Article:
Germination of triquetrous murdannia seeds was influenced by the combined effect of light and temperature (P<0.05); germination in continuous darkness was significantly lower than seeds in light/dark in all the tested temperature regimes (Figure 1). In the continuous-dark conditions, seed germination was lower at 35/25 C (46%) than at 30/20, 25/10, and 20/10 C (55 to 61%). Also, when triquetrous murdannia seeds were exposed to the light/dark conditions, higher cumulative germination was observed at 30/20, 25/15, and 20/10 C than at the 35/25 C temperature regimes with 94, 96, and 96% versus 78%, respectively.

Figure 1 Cumulative germination of triquetrous murdannia incubated at alternating day/night temperatures (20/10, 25/15, 30/20, and 35/25 C) and light (light/dark and dark). Vertical bars represent standard errors of the mean. Bars designated by different lowercase letters are significantly different according to Fisher’s protected LSD at P≤0.05.

Seeds of triquetrous murdannia exposed to light/dark conditions at the lowest temperature regime took longer time to reach 50% germination (Figure 2). The time it took for 50% germination (of the maximum germination) at 20/10, 25/15, 30/20, and 35/25 C was 8, 5, 3, and 2 d, respectively. However, as mentioned earlier, cumulative germination (%) at 15 d was similar for 30/20, 25/15, and 20/10 C temperature regimes.

Figure 2 Effect of alternating day/night temperatures (20/10, 25/15, 30/20, and 35/25 C) and light (light/dark) on germination of triquetrous murdannia seeds over a 12 h photoperiod for 15 d. Vertical bars represent standard errors. The line represents a three-parameter sigmoid model, G=G max/{1+exp[−(TT 50)/G rate]}, fit to the data, where G is the total germination (%) at time T, G max is the maximum germination (%), T 50 is the time required for 50% of maximum germination, and G rate indicates the slope at T=T 50.

Temperature is considered an important factor affecting germination of several weed species. In a similar study, germination in doveweed [Murdannia nudiflora (L.) Brenan] was significantly greater at 35/25 C than it was at 30/20 C (Ahmed et al. 2015). The ability of triquetrous murdannia to germinate at all temperatures suggests that this species could emerge throughout the year at low altitudes in warm areas of China.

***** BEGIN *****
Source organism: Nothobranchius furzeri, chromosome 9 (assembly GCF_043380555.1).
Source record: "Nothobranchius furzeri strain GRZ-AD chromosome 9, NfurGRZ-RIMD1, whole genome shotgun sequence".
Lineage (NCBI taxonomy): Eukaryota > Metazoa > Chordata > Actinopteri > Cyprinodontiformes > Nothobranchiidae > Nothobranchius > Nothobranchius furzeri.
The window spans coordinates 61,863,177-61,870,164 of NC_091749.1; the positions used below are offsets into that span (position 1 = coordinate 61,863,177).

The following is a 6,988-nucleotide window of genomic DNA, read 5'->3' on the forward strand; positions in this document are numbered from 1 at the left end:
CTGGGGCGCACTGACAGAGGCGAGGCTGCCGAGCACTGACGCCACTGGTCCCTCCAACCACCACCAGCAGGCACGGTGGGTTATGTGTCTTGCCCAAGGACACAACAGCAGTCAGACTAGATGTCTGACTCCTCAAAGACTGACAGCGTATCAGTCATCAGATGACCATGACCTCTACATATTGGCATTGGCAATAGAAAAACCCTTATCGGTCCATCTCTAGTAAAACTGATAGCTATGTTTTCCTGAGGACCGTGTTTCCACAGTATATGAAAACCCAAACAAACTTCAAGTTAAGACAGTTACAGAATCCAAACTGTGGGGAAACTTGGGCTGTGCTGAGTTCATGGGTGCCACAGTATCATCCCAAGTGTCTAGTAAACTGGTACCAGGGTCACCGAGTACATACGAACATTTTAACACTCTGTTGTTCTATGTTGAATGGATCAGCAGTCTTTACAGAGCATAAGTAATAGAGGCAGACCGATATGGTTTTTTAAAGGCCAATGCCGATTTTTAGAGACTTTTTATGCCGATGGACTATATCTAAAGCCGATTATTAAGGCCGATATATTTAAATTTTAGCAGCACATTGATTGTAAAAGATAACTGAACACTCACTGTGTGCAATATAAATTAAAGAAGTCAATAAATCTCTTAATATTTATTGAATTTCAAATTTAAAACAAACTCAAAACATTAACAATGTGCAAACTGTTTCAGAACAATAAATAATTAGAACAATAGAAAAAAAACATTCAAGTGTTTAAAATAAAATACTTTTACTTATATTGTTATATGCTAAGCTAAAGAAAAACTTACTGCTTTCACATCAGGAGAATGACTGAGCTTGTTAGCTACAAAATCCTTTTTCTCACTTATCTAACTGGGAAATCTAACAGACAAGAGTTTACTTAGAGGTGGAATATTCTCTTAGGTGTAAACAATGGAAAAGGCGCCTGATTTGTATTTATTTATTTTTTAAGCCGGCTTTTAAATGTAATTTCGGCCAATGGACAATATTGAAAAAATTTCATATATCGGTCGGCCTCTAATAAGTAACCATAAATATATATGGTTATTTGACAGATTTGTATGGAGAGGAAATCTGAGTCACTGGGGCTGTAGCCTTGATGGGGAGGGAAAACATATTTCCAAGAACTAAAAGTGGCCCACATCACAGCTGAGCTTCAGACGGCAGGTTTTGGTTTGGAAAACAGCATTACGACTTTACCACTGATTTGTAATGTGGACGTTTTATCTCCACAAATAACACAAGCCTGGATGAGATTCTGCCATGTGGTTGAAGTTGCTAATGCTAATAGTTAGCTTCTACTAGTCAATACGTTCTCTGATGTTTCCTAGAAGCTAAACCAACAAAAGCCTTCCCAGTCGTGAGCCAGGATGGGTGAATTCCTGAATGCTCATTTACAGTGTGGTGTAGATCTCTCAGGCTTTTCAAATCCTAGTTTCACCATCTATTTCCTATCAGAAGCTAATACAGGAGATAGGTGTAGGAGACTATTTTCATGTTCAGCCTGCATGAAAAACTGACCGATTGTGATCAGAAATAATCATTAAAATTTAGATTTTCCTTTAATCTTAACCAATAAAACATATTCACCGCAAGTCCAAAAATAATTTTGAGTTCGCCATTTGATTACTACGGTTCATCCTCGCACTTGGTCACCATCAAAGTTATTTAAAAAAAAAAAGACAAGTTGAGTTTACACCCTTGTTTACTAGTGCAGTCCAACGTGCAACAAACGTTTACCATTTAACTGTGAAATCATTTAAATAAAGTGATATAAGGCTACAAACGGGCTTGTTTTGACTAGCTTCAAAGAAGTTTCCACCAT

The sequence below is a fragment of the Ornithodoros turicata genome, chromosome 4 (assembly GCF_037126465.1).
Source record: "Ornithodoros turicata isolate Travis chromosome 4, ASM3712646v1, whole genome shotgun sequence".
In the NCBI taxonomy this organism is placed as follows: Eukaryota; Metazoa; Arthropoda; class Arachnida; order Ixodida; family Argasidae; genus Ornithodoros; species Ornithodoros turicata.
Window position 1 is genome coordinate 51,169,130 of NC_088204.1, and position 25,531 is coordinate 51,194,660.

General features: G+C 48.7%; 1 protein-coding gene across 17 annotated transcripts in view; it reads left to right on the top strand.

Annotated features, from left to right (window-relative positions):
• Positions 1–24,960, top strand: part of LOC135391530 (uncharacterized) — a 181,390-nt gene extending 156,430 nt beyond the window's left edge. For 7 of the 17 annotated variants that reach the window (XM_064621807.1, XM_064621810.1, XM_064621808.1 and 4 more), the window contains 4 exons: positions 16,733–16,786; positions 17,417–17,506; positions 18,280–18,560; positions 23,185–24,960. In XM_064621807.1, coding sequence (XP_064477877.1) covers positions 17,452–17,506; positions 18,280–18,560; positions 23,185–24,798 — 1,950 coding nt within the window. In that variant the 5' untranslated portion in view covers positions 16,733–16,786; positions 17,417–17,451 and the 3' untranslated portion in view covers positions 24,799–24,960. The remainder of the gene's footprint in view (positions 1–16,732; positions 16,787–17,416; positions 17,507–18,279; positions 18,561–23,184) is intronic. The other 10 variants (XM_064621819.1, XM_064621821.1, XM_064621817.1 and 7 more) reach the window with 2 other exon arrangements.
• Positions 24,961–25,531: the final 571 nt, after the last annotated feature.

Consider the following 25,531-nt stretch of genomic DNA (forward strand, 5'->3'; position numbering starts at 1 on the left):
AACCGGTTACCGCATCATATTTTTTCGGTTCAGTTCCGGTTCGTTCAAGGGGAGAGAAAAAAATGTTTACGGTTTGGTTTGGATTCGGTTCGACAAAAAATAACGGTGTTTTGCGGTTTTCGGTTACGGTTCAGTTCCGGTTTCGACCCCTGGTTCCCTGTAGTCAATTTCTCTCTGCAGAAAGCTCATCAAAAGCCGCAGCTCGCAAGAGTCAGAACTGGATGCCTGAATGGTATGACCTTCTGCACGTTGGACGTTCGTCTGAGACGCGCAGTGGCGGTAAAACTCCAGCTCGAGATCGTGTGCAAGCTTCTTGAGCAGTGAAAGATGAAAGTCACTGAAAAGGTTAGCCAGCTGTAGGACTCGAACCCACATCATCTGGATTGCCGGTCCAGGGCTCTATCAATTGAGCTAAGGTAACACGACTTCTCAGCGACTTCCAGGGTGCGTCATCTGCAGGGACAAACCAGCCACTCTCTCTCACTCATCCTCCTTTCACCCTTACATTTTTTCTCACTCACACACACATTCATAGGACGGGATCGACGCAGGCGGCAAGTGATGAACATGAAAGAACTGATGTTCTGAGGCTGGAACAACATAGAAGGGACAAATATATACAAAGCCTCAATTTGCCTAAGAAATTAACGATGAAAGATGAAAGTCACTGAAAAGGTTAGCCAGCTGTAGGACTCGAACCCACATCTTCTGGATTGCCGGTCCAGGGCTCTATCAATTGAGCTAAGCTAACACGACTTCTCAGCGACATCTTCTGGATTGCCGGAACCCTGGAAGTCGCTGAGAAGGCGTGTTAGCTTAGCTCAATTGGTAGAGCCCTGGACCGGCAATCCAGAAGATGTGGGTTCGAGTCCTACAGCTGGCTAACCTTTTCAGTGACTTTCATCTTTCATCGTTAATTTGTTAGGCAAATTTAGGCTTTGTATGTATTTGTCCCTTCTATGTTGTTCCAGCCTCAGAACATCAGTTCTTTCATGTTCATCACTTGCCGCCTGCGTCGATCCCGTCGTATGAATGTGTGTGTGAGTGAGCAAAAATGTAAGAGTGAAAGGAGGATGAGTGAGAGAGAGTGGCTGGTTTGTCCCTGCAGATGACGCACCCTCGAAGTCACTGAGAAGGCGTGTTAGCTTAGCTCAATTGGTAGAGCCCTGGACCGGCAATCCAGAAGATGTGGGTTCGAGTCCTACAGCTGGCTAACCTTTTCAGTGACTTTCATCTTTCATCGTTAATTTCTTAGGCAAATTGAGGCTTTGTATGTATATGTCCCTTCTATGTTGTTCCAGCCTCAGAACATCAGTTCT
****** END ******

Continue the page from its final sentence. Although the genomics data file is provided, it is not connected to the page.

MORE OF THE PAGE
Varied germination responses to light have been reported among different weed species. Previous studies found that some weed species, such as texasweed [Caperonia palustris (L.) St. Hil.] (Koger et al. 2004), American sloughgrass [Beckmannia syzigachne (Steud.) Fernald] (Rao et al. 2008), and rose natalgrass [Melinis repens (Willd.) Zizka] (Stokes et al. 2011) have no light requirement for germination. In contrast, weed species such as common ragweed (Ambrosia artemisiifolia L.) (Baskin and Baskin 1980), common lambsquarters (Chenopodium album L.) (Bouwmeester and Karssen 1993), and eclipta [Eclipta prostrata (L.) L.] (Chauhan and Johnson 2008b) require light for germination.

The current study supports the findings of Chauhan and Johnson (2008c, 2008b) and Opeña et al. (2014) that temperature and light are important factors influencing weed seed germination. In a previous study, Chauhan and Johnson (2008b) found that eclipta germination at 30/20 C under light/dark conditions was significantly higher than at 25/15 and 35/25 C temperature regimes. Germination of goosegrass [Eleusine indica (L.) Gaertn.] (Chauhan and Johnson 2008c) and Echinochloa glabrescens (Munro ex Hook.) (Opeña et al. 2014) was significantly higher in light/dark conditions than in dark conditions. In our study, seeds could germinate in the dark, which indicates that light is not a prerequisite for germination of triquetrous murdannia. Such results also imply that seeds of this weed species are not photoblastic and may germinate even when buried at shallow depths in the soil and after canopy closure in rice and other crops. Germination of triquetrous murdannia stimulated by light suggests that this species could be a problematic weed in no-till systems, wherein much of the weed seedbank remains on the soil surface (Chauhan and Johnson 2009).

In our study, when nongerminated seeds from the dark treatment were transferred to light/dark conditions at 30/20 C, their germination reached over 90% (unpublished data). These results indicate that the exposure of previously buried triquetrous murdannia seeds to light may trigger germination in field conditions.

Effect of Osmotic Stress on Germination

Seed germination of triquetrous murdannia was strongly influenced (P<0.05) by water potential (Figure 3). Germination decreased from 96 to 21% as osmotic potential decreased from 0 to −0.6 MPa and was completely inhibited at ≥−0.8 MPa. The osmotic potential required to inhibit 50% germination was −0.5 MPa. Similar results were reported for doveweed and redroot pigweed (Amaranthus retroflexus L.), in which −0.40 MPa reduced seed germination by 50% for both weed species (Ahmed et al. 2015; Ghorbani et al. 1999). These results indicate that the seeds of triquetrous murdannia were not adversely affected by exposure to low osmotic potentials for up to 15 d. They also suggest that most of the seeds will germinate in moist conditions, while seeds maintained under dry conditions may wait until adequate moisture conditions occur before germinating.